Albert Owen: Yes, I fully understand that.

Q415 David Davies: This is to Friends of the Earth. You cited Carbon Trust figures which show or suggest that nuclear power produces 50% more greenhouse gas emissions than wind power. Was that calculated at per kilowatt hour or how was it calculated?

Mr James: I am sorry, I do not think that source is the Carbon Trust for that figure, is it?

Q416 David Davies: That is what I have got here, but I have seen the figures somewhere else in the submission.

Mr James: The Carbon Trust data I used was simply about energy use in Wales, but the figure of carbon emissions from nuclear power was 50% more than wind came from another source ----

Q417 David Davies: Regardless of where it came from, do you accept that figure or not?

Mr James: There are a number of figures, there are a number of studies looking at the life cycle analysis, the carbon budget of nuclear power and started off with Dr Mortimer back in the 1970s from Sheffield University at the time of the Hinkley C Public Inquiry produced data and I think at that time he was suggesting that the CO2 emissions from nuclear power were three times more than wind and then you have the ----

Q418 David Davies: How do they calculate this? Is it done by looking at the life span of nuclear power station over, say, 50 years and then calculating the total amount of carbon emitted during the process of mining for uranium? I mean there is no carbon emission in the generation of nuclear power, is there?

Mr James: Very briefly, the Sustainable Development Commission looked at the whole business of deriving the fuel, building the power station, but they do not look at decommissioning and treatment of waste. Other studies like the Ocker Institute in Germany, the ex Turner EC Study in 1998, you have got the famous Smith Storm Study from the Netherlands now and you have got the Mortimer Study, but those studies look at the whole CO2 emissions from extracting the old, processing, transportation, construction, decommissioning and looking after the waste.

Mr Crumpton: The Sustainable Development Commission basically said that the emissions from nuclear power and wind power - this is presumably onshore wind power - are about the same, so there is no major difference.

Q419 David Davies: In that case what we are saying in simple terms is that there is no emission in the generation of the electricity, but there is an indirect emission in terms of getting the equipment there, building your wind farm, smelting the iron or whatever, driving the stuff there, there is an indirect emission. Presumably, though, if you looked at it in kilowatt hours and you take into account the enormous extra increase in energy that a nuclear power station generates, then it is a fairly small amount of ----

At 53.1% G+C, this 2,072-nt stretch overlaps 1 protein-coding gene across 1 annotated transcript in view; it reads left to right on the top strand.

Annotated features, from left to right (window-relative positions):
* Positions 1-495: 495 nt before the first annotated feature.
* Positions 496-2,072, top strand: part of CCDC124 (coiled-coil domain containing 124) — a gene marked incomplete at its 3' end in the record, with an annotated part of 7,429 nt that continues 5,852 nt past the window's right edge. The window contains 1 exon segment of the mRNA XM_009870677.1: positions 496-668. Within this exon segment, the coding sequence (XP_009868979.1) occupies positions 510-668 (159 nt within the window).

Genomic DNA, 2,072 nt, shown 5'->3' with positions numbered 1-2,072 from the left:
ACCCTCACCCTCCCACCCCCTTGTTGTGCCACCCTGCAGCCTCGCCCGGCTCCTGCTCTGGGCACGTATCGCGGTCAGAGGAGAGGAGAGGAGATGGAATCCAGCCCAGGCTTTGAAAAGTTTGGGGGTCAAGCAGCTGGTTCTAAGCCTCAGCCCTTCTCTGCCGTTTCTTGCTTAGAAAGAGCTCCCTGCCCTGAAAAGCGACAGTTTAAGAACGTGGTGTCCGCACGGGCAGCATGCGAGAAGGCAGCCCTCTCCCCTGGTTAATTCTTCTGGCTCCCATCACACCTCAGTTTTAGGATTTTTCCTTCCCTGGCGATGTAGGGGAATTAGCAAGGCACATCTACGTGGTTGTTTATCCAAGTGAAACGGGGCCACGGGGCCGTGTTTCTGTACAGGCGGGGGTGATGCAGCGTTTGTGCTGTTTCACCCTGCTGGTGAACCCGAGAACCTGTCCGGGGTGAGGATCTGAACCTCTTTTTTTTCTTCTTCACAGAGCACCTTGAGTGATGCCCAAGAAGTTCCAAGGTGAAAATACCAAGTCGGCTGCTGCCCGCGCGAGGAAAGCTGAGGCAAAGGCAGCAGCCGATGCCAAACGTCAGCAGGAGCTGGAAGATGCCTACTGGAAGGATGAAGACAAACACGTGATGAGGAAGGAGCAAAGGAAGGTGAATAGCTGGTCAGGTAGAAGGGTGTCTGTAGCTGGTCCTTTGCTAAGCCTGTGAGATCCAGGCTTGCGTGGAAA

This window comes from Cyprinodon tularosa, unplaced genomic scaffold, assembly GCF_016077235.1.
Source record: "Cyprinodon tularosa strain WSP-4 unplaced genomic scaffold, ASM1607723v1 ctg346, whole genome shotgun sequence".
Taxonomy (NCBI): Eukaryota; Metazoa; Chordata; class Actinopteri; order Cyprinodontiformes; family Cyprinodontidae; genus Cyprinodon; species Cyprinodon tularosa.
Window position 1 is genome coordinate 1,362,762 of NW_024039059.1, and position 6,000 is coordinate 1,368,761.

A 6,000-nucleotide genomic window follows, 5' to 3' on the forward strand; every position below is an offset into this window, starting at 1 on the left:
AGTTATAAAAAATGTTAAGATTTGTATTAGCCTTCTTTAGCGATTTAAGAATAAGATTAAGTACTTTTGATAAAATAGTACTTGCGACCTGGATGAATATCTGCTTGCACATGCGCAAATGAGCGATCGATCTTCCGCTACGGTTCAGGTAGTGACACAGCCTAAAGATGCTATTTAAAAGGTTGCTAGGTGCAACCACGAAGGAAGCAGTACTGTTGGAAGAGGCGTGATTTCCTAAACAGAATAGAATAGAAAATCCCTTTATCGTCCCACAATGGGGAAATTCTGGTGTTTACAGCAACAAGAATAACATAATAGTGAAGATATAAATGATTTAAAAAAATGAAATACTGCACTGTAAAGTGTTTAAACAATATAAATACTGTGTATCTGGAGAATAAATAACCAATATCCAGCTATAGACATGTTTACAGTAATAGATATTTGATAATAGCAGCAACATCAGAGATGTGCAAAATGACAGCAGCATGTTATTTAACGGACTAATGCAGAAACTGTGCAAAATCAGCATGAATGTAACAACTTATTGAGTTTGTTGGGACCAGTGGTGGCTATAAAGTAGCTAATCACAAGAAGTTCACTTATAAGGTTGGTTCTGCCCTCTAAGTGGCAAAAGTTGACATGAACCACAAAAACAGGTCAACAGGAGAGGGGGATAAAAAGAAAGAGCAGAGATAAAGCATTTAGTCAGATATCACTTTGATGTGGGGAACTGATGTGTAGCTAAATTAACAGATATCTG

Mr Crumpton: It is per kilowatt hour, so it is all done per kilowatt hour. Just on the point of the SDC, it is slightly unclear because they are estimating that the uranium resource, and there is a big debate about this, the oil quality will go down in future decades and how fast that goes down, which would require more energy to crush it and separate the uranium, and that depends on how many nuclear reactors there are and their study only goes up to 2025.

Q420 David Davies: Just let me be a bit of provocative. Of course there is a bit of indirect carbon emission in terms of putting the plant there, just as there is with wind power. You are not really prepared to accept that wind power generates a certain amount of carbon emissions, because clearly you say in the submission in the myth, "Wind energy will not help climate change. Wind generation produces no carbon emissions". I think you have already ----

Mr James: I think that is from the DTI statement.

Q421 David Davies: This is actually included in your submission.

Mr James: Yes, I have put in the DTI statement on the myths of wind energy, so I cannot alter what they have written, I simply transposed it as it is.

Q422 David Davies: This is a bit of a myth, as an environmental group our top priority surely is climate change and this is what this is all about at the end of the day. It is not about costs or about how many jobs are generated, all that is relevant, but the ultimate aim here is climate change. You are really producing something which you know not to be true, "Wind generation produces no carbon emissions". You have accepted the alternate figures which show that indirectly wind does produce carbon emissions just as nuclear power does. Surely you ought to be a bit more fair minded if we are to ----

Mr James: Really, I think if you have read our submission ----